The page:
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Adventure in Bulusan Lake

Waking up early was not a routine of my son Cymon and my daughter Axl. But this morning was different ’cause they are coming with me. Destination: Bulusan Lake. Dubbed as the “Switzerland of the Orient”.

Boarded a jeep at the terminal near the Sorsogon Cathedral (Sts. Peter and Paul Cathedral) to Irosin because there is no direct trip to Bulusan. It’s good that the jeepney left the terminal even we were only three adults and three children. But the jeep gets full by picking up passengers along the route. When we were at Irosin, there we feel bored while waiting for the jeep (to Bulusan) to get full of passengers. We waited I think thirty minutes. The driver of the jeep didn’t  showed up until his jeepney was full. Along the way, there were still passengers being picked up and hopped in, even clinging and standing at the steps of the jeep.  In the city, you could rarely see female hanging on the jeepney. But here in remote area, male, female, old or even young students have no choice ’cause there is only few jeep plying that route. And TAKE NOTE: the last trip  back to Irosin is 3pm. I was sitting beside my kids (I paid their sits). On my lap was my back pack. One woman offered, or requested to hold Axl on her lap. When we approached the road under construction (very rough road) I noticed Axl’s face was so pale. I thought she feels dizzy because of zigzagging and bouncing ride. When there was an empty sit, Axl took it. I was worried she might vomit. But she didn’t. Later When I asked her what she feels on that woman’s lap, she said the woman was holding her so tightly on her tummy.

When we arrived at Bulusan proper, I just bought two liters of mineral water then hired a tricycle to take us to the lake. Actually, the jeep we rode passed by the entrance going to the lake. But we didn’t dropped by there because the lake was 2.5km from the hi-way and there were no tricycle at the entrance going in. We agreed to the amount of 150 pesos for taking us there. He tied my inflatable kayak at the roof of his trike. There was no chance of taking pictures along the way because of the road condition.

Bulusan lake was now different compared to ten years ago when I first saw it. It is now frequently visited by tourists often by the family of OFW’s. There are now kayaks for rent. The entrance fee at the lake is only ten pesos. While the rental for kayak is 200 pesos per hour (or was it per half our?). I asked the fee collector, if it’s okay if I use my own kayak. He didn’t  got what I mean so I explained to him that we brought with us an inflatable kayak. Pointed to him the duffle bag beside my son. He explained to me that it’s okay but they will not be responsible if something happens to us in the lake. And I said I understood, and added that we brought our own PFD (personal floating device or life jackets). He asked a few more questions regarding my kayak. How much I purchased it, how and where etc. I think I was the first visitor who brought along kayak.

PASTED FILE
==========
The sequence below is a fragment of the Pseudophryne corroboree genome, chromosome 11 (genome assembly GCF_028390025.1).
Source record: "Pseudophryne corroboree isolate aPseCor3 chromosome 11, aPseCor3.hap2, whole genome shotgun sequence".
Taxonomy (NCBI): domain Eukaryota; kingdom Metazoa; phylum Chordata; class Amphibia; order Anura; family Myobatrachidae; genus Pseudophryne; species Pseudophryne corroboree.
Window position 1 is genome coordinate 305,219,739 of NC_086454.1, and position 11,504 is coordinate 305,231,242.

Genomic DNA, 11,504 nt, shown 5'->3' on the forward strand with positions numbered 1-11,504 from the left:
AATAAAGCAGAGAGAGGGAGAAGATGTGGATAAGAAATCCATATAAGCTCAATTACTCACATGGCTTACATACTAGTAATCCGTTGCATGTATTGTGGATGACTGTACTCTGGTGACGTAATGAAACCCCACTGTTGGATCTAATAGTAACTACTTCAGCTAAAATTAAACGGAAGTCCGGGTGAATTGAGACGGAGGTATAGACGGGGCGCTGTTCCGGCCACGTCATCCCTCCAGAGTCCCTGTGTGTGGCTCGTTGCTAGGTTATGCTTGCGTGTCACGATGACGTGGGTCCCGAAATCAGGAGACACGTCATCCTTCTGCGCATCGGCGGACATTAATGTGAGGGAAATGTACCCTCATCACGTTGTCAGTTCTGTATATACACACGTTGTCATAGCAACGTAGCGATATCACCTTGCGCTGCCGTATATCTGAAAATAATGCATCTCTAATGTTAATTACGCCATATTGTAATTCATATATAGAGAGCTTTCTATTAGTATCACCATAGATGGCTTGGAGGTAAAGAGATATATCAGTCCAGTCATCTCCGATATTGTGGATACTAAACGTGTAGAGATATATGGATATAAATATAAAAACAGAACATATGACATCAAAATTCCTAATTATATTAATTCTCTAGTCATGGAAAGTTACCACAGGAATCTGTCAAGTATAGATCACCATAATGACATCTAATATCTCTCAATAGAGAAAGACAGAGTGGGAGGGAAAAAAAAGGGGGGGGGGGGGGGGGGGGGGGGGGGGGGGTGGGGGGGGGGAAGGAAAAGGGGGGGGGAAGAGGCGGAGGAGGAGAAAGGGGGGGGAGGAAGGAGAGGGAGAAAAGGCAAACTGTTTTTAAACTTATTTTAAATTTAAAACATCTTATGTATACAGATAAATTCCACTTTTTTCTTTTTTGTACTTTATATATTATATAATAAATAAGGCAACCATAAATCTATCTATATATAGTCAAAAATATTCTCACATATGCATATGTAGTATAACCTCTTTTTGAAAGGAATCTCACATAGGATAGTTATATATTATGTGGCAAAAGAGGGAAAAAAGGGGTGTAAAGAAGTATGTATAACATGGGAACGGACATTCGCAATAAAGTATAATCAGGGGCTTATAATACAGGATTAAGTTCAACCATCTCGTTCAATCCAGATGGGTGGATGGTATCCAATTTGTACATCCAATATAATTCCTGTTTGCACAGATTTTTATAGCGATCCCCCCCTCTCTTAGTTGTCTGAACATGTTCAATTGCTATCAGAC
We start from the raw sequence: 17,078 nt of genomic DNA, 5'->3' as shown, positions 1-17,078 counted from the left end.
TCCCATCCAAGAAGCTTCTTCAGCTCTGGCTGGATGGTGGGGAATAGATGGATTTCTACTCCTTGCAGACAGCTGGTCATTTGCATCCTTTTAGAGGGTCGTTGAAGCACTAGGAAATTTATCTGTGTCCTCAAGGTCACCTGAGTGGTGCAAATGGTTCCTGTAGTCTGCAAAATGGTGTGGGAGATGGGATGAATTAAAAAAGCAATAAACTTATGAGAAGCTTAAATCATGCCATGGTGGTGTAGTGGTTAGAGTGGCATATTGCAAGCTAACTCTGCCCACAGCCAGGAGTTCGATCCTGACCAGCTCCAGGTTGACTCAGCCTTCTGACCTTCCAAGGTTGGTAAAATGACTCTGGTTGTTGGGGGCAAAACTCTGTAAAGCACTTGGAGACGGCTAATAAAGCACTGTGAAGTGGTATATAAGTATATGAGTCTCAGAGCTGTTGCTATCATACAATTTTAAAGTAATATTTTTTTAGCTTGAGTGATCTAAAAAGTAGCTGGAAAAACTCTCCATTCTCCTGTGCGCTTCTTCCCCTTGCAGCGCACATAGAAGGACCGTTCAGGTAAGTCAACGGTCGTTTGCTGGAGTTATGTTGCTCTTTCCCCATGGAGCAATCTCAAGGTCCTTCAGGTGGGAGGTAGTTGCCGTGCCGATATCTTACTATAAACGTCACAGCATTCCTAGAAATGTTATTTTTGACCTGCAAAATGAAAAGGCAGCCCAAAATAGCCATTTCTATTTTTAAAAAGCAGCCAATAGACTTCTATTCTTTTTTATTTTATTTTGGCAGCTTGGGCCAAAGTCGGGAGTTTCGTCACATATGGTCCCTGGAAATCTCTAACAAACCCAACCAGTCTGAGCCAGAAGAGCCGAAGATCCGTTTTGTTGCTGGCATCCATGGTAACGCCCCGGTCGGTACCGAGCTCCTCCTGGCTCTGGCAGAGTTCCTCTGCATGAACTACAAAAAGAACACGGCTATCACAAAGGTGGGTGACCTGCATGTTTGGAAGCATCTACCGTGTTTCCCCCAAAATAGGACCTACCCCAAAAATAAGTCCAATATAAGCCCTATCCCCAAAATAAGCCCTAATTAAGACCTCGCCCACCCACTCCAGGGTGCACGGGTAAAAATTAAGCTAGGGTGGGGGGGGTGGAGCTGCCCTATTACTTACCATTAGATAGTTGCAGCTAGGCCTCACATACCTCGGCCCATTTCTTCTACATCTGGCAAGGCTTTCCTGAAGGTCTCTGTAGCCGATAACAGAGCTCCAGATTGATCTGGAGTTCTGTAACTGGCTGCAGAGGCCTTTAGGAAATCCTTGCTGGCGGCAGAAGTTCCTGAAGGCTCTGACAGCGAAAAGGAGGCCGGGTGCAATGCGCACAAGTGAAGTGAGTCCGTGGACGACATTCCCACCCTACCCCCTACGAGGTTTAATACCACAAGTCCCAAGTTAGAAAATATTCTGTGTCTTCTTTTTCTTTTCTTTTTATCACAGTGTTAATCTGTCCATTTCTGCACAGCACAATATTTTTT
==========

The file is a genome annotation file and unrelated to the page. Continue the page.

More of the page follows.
We took some souvenir photos and had our lunch. I prepared adobong manok as our baun. We were allowed to eat under the canopies of the trees at the foot of Virgin Mary grotto. After our lunch I started to inflate my Advanced Element kayak at the edge of the lake. As I was pumping the air, a man on his shorts, wearing t-shirt and a hat (similar to those scout rangers), and with a radio hanging on his hips approached us. “Sorry Sir pero next time wag na kayong magdadala niyan ha.” I was speechless to what I’ve heard. I just nodded voluntarily. But in my mind, i have a lot of scrambled words that I wished I could tell to this man. I want to tell him “you don’t want to bring us a kayak because you have kayaks for rent.” But instead, I continue inflating my boat. We need to hurry because we need to catch up the last trip going back to Irosin.

So there we are paddling in the Lake of Bulusan. Axl was in front, while Cymon in the middle. I paddled slowly towards the east. There were two motor boats at the lake. One was carrying a group of tourists, the other serves as a back-up. I snapped some photos from time to time. Finally we reached the other side of the lake. There was a pergola there. There is a hiking trail around the lake which I think I might try next time I come back without a kayak. After paddling and taking photos for an hour, we decided to go. There are no closed cottages by the lake but they allow campers overnight at the parking area. After I deflated the boat, we off to go. Unfortunately, we need to walk out of the lake area. No tricycles available. I told my kids, “it’s really more fun in the Philippines, but this is not funny anymore.” (Walking 2.5km with a back pack and a duffle bag on my shoulder.) My perspiration was dripping.